For myself I might buy a different car but it wouldn't be a show-off type of car. I am quite happy in the house I live in now and wouldn't want the hassle of moving and getting to know a new area. I may have some alterations/adaptions incorporated in to my house just in case I ever get more feeble than I am now.

There are one or two charities that would benefit, one being a service charity and the other a cancer charity. But I sometimes wonder why there doesn't seem much progress made in the fight against cancer.

If I had any money left over I would go out and buy a big heap of lottery tickets, hoping to win big again.

Oh yes I would buy a go-faster; look better; more comfy; Rolls Royce type of invalidity chair for an old oppo of mine who lives out in Australia. Then of course as I have loads of friends in places like Oz. America and N.Z. I would be able to travel out there first class and sleep all the way instead of going cattle class as I used to. I say "used to" because at the moment I do not intend to travel that far, in that way ever again.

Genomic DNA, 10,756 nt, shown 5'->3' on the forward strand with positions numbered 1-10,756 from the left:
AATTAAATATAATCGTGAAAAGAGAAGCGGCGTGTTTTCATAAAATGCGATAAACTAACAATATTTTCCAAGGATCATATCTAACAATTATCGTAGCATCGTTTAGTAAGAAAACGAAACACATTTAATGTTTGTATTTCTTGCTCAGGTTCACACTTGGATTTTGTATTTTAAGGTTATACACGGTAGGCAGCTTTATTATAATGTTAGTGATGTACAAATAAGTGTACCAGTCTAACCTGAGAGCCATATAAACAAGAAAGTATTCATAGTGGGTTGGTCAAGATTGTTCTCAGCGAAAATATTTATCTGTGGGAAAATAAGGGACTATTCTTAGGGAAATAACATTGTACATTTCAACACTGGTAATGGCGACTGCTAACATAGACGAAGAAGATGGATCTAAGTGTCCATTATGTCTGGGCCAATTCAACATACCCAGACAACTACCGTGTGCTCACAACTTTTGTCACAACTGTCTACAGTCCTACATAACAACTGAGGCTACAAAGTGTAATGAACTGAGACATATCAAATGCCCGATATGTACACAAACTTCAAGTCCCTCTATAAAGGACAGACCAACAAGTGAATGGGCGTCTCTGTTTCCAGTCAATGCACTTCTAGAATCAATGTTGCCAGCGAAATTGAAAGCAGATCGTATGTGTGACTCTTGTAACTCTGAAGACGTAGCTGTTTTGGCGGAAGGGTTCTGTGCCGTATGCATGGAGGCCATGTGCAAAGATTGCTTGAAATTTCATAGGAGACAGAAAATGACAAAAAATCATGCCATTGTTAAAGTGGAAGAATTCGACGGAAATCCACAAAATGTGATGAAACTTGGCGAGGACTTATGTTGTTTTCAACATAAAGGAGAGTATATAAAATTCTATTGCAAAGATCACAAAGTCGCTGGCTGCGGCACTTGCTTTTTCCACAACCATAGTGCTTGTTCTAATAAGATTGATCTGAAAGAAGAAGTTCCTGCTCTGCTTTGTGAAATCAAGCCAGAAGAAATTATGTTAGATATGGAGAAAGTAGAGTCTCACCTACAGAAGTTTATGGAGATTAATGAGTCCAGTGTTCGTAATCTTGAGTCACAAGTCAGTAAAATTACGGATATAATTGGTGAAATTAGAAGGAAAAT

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MAJ

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I'm from a large, close, Irish family.... £20million just wouldn't cover it.

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spuds

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Bingalau